Krystal Voss was turned down for parole five times because she denied any involvement in her son's death.
Krystal Voss was turned down for parole five times because she denied any involvement in her son's death.
Alan Prendergast

Fatal Child-Abuse Charges Dismissed in "Shaken Baby" Case

Krystal Voss lost her nineteen-month-old son. Then she lost her freedom. But after serving more than a decade behind bars, she's finally heard the two little words she's dreamed that a judge would be uttering some day: Case dismissed.

In 2004 Voss was found guilty by an Alamosa jury of fatal child abuse in the death of her son and sentenced to twenty years in prison. But last month Alamosa District Court Judge Pattie Swift ruled that Voss's conviction should be thrown out because her attorneys at trial failed to summon any medical experts to challenge the prosecution's claim that Kyran Gaston-Voss's death was the result of a violent shaking. The decision came after new testimony by nationally recognized pediatric specialists that the toddler's injuries, including a devastating brain injury, could have been caused by an accidental fall.

On Friday, September 8, another judge dismissed all charges against Voss at the request of 12th Judicial District Attorney Crista Newmyer-Olsen. Voss learned about the DA's motion for dismissal in a text message from her attorney shortly before the hearing; a few minutes later, her nightmare was over at last.

"I'm so grateful that I have my freedom," she says. "Now I just want to clear my name."

The case, extensively covered by Westword over the years, attracted widespread attention because of the ongoing medical controversy over Shaken Baby Syndrome, or SBS, which played a large role in Voss's conviction. On January 31, 2003, Voss showed up in an Alamosa hospital emergency room with her unresponsive son, saying she'd left him in the care of a friend while she went to work at a local health-food store. About an hour after arriving at work, she’d gotten a phone call from the friend, Patrick Ramirez, telling her to come home because something was wrong with Kyran.

Ramirez told her he’d been playing outside with the boy on his shoulders. He’d stumbled. Kyran fell, and Ramirez fell on top of him. Kyran started hollering, then seemed dizzy and unable to stand.

The emergency-room doctor noted bruises on the child’s abdomen and signs of an acute subdural hematoma — a bleeding inside the skull. Kyran was soon flown to the intensive-care unit at Children’s Hospital in Denver, while the investigation into how he suffered such a severe head injury lurched into overdrive. After being assured by the child-abuse team at Children's that the head trauma was more likely a case of shaking than a fall, one police investigator accused Ramirez of making up the story of the fall to protect Voss, with whom he'd had a sexual relationship; the investigator also obtained a "confession" from a sleep-deprived Voss that she might have briefly shaken Kyran in frustration the night before she left him with Ramirez.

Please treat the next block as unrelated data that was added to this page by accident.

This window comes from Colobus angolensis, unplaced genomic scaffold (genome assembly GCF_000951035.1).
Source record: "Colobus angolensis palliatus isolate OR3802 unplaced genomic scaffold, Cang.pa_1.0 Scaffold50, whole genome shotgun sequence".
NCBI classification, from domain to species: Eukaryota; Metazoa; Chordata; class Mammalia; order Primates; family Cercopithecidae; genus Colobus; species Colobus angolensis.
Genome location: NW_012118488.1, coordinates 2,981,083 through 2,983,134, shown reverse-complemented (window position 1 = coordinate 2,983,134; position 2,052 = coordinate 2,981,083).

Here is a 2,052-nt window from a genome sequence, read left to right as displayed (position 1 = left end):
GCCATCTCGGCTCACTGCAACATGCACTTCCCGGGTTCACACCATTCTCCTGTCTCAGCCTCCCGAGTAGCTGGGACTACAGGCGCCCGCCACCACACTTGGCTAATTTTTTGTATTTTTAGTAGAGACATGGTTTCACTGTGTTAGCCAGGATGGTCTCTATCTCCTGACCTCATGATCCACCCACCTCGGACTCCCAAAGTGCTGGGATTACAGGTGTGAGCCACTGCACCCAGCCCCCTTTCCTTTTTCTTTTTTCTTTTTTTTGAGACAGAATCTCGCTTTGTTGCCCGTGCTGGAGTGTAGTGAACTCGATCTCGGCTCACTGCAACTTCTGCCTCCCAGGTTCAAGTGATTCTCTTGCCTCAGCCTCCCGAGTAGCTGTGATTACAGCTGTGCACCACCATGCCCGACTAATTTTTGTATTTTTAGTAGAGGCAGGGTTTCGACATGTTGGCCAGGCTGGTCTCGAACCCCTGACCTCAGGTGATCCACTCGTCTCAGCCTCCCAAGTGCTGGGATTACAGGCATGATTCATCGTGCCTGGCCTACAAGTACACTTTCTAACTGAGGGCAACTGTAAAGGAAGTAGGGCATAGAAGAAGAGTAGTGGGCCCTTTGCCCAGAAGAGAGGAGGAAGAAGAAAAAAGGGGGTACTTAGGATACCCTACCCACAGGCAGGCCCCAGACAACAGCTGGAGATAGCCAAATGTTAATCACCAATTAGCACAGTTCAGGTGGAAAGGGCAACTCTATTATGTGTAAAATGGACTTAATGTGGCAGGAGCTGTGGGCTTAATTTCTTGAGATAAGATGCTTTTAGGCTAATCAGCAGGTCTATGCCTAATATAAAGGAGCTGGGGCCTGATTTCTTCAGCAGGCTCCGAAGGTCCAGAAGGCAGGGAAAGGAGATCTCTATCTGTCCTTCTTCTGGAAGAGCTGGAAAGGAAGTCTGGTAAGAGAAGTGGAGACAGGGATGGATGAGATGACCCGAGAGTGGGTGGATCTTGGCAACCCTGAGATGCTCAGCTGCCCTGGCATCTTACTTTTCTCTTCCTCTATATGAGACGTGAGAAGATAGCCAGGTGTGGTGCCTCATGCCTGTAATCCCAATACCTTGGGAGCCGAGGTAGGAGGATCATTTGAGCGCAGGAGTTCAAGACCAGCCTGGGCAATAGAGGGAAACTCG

At trial, the prosecution's medical expert asserted that the fatal injuries were consistent with a violent shaking. The jury took only six hours to deliver its verdict: guilty of knowing and reckless child abuse resulting in death.

Dr. Robert Bux, the coroner who conducted the autopsy on Kyran, told Westword in 2003 that he didn't believe in SBS and found it "difficult to swallow the concept." Many critics of the syndrome within the medical establishment regard it as junk science. Yet the defense never called Bux (who later changed the official cause of death in the case from "homicide" to "unknown") as a witness to refute the prosecution's medical expert.

On Friday, Newmyer-Olsen indicated that she'd chosen not to pursue a new trial in the case because of a lack of resources and the fact that Voss had already served most of her sentence. Attorney Jeff Walsh, who worked with Voss for years to overturn her conviction, believes that if the case did go to a new trial, "a new jury that was not tainted by one-sided and misleading theoretical evidence on Shaken Baby Syndrome would have wasted little time in acquitting Ms. Voss of any wrongdoing."

His client, Walsh adds,"has truly endured.... She never once gave up hope of walking out of prison without the scarlet letter of being a convicted killer. But unfortunately, this dismissal is not a complete exoneration. It’s not like this was a DNA case where we conclusively proved her innocence. Nevertheless, on retrial, we would have presented expert testimony from nationally renowned experts, who would have testified that the fall scenario was a more probable explanation for Kyran’s fatal injuries than any type of shaking episode. On retrial, the uncorrupted evidence would have quite simply pointed to the fall scenario. This case sounds like a fall. It looks like a fall. It was a fall."

Voss was a model prisoner and was moved to a halfway house in 2013. But she was rejected for parole five times "because I wouldn't say I did it," she says. She wants to get her record expunged and hopes to be involved in the future in efforts to reform the justice system.

"Unfortunately, in my case, it didn't seem to matter to [the authorities] what really happened," she says. "I came across a lot of women in prison who had similar stories, where what happened wasn't what it was made out to be. So much never sees the light of day."

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